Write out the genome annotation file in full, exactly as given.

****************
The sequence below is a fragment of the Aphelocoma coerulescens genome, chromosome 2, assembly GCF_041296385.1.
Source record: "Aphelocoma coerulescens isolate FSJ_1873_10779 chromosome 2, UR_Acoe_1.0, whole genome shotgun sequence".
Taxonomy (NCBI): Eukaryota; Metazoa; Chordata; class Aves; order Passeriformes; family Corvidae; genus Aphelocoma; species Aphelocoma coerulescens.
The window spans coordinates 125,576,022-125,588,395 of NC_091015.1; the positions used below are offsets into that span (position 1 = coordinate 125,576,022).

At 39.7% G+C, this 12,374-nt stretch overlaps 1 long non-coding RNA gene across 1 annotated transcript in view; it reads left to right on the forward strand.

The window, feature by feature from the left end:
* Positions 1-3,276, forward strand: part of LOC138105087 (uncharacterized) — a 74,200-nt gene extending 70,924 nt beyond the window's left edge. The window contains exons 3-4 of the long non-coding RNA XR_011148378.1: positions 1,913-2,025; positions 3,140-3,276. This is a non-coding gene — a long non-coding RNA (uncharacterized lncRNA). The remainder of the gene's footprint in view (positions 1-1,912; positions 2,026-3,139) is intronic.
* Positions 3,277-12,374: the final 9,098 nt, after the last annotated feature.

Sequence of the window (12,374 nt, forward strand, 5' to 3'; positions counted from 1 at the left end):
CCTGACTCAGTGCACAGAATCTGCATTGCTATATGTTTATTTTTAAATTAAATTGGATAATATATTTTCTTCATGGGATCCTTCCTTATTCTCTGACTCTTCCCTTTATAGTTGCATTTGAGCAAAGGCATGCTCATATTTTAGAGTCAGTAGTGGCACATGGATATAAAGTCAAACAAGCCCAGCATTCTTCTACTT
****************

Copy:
The sequence below is a fragment of the Aphelocoma coerulescens genome, chromosome 2, assembly GCF_041296385.1.
Source record: "Aphelocoma coerulescens isolate FSJ_1873_10779 chromosome 2, UR_Acoe_1.0, whole genome shotgun sequence".
Taxonomy (NCBI): Eukaryota; Metazoa; Chordata; class Aves; order Passeriformes; family Corvidae; genus Aphelocoma; species Aphelocoma coerulescens.
The window spans coordinates 125,576,022-125,588,395 of NC_091015.1; the positions used below are offsets into that span (position 1 = coordinate 125,576,022).

At 39.7% G+C, this 12,374-nt stretch overlaps 1 long non-coding RNA gene across 1 annotated transcript in view; it reads left to right on the forward strand.

The window, feature by feature from the left end:
* Positions 1-3,276, forward strand: part of LOC138105087 (uncharacterized) — a 74,200-nt gene extending 70,924 nt beyond the window's left edge. The window contains exons 3-4 of the long non-coding RNA XR_011148378.1: positions 1,913-2,025; positions 3,140-3,276. This is a non-coding gene — a long non-coding RNA (uncharacterized lncRNA). The remainder of the gene's footprint in view (positions 1-1,912; positions 2,026-3,139) is intronic.
* Positions 3,277-12,374: the final 9,098 nt, after the last annotated feature.

Sequence of the window (12,374 nt, forward strand, 5' to 3'; positions counted from 1 at the left end):
CCTGACTCAGTGCACAGAATCTGCATTGCTATATGTTTATTTTTAAATTAAATTGGATAATATATTTTCTTCATGGGATCCTTCCTTATTCTCTGACTCTTCCCTTTATAGTTGCATTTGAGCAAAGGCATGCTCATATTTTAGAGTCAGTAGTGGCACATGGATATAAAGTCAAACAAGCCCAGCATTCTTCTACTT